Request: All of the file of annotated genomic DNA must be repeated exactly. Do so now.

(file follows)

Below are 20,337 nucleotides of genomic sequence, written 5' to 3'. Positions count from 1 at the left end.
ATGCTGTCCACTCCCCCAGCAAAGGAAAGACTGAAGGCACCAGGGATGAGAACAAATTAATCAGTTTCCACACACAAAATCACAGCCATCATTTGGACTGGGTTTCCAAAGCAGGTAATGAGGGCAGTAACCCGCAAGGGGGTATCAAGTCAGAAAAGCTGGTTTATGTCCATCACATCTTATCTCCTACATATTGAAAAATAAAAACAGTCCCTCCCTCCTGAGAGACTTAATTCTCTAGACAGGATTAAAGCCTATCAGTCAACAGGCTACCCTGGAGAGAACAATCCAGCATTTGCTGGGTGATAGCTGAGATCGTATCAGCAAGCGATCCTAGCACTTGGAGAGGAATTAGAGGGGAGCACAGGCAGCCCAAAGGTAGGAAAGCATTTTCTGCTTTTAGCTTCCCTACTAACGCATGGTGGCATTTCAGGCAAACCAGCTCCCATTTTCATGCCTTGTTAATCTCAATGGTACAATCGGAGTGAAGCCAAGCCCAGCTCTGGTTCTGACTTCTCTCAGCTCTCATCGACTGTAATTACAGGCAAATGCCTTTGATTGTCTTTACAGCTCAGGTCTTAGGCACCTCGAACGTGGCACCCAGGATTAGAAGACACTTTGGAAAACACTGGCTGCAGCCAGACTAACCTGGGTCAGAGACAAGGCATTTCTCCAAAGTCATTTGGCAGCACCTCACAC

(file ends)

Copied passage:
Below are 20,337 nucleotides of genomic sequence, written 5' to 3'. Positions count from 1 at the left end.
ATGCTGTCCACTCCCCCAGCAAAGGAAAGACTGAAGGCACCAGGGATGAGAACAAATTAATCAGTTTCCACACACAAAATCACAGCCATCATTTGGACTGGGTTTCCAAAGCAGGTAATGAGGGCAGTAACCCGCAAGGGGGTATCAAGTCAGAAAAGCTGGTTTATGTCCATCACATCTTATCTCCTACATATTGAAAAATAAAAACAGTCCCTCCCTCCTGAGAGACTTAATTCTCTAGACAGGATTAAAGCCTATCAGTCAACAGGCTACCCTGGAGAGAACAATCCAGCATTTGCTGGGTGATAGCTGAGATCGTATCAGCAAGCGATCCTAGCACTTGGAGAGGAATTAGAGGGGAGCACAGGCAGCCCAAAGGTAGGAAAGCATTTTCTGCTTTTAGCTTCCCTACTAACGCATGGTGGCATTTCAGGCAAACCAGCTCCCATTTTCATGCCTTGTTAATCTCAATGGTACAATCGGAGTGAAGCCAAGCCCAGCTCTGGTTCTGACTTCTCTCAGCTCTCATCGACTGTAATTACAGGCAAATGCCTTTGATTGTCTTTACAGCTCAGGTCTTAGGCACCTCGAACGTGGCACCCAGGATTAGAAGACACTTTGGAAAACACTGGCTGCAGCCAGACTAACCTGGGTCAGAGACAAGGCATTTCTCCAAAGTCATTTGGCAGCACCTCACAC